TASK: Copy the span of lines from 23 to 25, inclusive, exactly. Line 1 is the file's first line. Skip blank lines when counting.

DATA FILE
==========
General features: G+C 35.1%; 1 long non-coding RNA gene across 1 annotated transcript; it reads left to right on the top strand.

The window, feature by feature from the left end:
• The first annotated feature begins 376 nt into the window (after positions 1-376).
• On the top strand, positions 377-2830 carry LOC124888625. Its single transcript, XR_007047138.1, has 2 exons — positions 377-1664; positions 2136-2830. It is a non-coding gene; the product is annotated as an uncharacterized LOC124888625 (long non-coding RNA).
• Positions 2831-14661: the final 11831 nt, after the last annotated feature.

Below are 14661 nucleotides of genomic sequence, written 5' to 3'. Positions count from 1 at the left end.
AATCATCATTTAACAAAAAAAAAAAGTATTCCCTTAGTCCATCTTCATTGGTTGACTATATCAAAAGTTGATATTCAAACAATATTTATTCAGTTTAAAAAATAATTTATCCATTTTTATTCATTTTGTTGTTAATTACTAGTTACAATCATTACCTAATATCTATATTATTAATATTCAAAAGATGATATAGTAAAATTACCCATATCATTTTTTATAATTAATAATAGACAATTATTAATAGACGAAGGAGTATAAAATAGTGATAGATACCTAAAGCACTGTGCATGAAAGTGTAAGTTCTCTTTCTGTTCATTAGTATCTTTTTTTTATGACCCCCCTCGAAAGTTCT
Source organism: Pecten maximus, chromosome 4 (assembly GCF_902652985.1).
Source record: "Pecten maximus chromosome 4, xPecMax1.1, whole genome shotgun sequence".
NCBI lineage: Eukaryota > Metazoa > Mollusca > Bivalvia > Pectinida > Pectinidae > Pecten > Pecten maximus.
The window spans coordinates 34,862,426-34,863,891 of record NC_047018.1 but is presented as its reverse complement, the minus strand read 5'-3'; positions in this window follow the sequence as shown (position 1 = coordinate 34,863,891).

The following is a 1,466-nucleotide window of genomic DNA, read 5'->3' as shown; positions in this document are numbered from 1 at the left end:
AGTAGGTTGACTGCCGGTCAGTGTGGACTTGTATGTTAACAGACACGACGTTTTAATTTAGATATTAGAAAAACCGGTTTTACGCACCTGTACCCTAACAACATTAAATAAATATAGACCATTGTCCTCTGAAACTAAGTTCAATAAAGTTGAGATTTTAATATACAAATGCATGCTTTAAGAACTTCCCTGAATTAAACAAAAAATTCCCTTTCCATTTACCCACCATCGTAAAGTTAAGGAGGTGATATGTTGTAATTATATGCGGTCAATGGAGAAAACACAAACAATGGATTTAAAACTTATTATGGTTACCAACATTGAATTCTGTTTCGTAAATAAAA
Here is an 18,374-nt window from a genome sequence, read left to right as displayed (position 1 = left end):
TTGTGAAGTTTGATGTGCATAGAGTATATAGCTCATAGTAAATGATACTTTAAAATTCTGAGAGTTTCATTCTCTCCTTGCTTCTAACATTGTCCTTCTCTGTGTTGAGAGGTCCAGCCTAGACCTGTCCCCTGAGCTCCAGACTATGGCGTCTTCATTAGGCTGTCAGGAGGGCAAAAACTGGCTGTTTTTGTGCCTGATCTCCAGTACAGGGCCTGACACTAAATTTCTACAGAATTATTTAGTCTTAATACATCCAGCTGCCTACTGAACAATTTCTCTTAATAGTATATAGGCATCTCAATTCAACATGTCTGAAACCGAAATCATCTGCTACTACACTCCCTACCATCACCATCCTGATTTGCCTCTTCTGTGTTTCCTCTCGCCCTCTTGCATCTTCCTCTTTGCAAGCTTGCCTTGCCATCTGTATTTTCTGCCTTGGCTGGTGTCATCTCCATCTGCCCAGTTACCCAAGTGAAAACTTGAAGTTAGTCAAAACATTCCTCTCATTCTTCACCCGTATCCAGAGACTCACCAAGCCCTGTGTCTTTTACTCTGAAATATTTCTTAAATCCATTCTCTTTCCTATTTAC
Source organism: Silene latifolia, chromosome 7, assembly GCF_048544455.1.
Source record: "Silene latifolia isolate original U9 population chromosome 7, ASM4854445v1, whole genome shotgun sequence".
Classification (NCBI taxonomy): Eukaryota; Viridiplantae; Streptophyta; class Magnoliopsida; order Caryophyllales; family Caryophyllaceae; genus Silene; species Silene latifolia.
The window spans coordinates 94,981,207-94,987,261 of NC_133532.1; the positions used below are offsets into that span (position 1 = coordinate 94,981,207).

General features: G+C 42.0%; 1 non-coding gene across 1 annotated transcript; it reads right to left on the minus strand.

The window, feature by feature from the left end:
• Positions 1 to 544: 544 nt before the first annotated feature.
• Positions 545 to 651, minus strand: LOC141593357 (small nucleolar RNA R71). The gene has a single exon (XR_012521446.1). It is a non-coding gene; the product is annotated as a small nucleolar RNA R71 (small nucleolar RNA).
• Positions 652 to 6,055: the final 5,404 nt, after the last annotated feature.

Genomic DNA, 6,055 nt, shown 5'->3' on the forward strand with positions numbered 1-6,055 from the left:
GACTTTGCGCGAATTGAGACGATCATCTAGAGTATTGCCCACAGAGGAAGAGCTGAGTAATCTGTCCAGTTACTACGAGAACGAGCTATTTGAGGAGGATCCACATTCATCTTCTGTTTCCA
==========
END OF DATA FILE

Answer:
• Positions 545 to 651, minus strand: LOC141593357 (small nucleolar RNA R71). The gene has a single exon (XR_012521446.1). It is a non-coding gene; the product is annotated as a small nucleolar RNA R71 (small nucleolar RNA).
• Positions 652 to 6,055: the final 5,404 nt, after the last annotated feature.

Genomic DNA, 6,055 nt, shown 5'->3' on the forward strand with positions numbered 1-6,055 from the left: